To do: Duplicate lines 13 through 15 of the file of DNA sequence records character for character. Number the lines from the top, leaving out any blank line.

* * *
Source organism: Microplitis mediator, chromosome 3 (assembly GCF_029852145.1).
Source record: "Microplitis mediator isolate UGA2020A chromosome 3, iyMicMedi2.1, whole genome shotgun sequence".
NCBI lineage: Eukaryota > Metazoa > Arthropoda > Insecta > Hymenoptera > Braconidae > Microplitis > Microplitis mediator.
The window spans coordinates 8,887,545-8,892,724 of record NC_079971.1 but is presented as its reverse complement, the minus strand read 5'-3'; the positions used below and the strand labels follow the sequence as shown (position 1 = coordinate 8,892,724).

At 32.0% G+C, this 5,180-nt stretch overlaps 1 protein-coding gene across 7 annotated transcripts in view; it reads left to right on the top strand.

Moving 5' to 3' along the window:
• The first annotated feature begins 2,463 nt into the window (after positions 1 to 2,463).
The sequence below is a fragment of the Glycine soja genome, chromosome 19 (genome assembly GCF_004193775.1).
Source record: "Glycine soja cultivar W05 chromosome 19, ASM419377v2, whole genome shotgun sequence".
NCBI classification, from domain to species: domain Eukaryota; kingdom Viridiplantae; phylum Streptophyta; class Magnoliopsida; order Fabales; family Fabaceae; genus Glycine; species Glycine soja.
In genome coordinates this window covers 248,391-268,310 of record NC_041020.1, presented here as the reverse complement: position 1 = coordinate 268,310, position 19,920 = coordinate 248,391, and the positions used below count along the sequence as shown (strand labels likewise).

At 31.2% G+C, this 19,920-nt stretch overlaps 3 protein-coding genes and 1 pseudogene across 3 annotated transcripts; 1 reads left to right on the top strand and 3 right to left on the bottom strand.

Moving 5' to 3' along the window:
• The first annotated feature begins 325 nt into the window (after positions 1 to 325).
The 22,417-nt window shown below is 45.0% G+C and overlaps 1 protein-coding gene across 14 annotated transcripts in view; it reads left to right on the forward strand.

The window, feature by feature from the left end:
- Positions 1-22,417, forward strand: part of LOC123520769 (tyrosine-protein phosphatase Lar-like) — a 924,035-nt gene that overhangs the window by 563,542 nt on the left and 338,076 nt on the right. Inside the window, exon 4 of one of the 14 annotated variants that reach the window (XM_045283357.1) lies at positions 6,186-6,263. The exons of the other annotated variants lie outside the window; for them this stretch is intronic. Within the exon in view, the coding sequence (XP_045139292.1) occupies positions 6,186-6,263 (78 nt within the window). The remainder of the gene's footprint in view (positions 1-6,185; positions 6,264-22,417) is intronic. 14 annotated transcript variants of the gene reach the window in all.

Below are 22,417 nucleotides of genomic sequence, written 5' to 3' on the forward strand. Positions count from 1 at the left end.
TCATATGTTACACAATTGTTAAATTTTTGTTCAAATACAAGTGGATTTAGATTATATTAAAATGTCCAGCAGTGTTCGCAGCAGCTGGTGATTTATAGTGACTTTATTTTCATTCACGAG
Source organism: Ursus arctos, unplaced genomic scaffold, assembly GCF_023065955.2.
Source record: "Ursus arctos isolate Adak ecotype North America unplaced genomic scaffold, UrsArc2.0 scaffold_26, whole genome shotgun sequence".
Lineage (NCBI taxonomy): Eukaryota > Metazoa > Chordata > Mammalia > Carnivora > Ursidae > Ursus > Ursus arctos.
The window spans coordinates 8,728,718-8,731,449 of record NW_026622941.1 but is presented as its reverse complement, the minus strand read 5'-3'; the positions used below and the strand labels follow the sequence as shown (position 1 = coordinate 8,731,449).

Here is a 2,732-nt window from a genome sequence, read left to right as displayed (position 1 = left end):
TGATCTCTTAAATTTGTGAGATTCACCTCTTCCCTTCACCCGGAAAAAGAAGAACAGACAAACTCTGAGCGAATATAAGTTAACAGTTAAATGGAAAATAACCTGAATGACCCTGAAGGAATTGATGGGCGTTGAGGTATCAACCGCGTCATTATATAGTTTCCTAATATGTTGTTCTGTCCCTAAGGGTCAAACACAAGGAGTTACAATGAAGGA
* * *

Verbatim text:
Moving 5' to 3' along the window:
• The first annotated feature begins 325 nt into the window (after positions 1 to 325).
The 22,417-nt window shown below is 45.0% G+C and overlaps 1 protein-coding gene across 14 annotated transcripts in view; it reads left to right on the forward strand.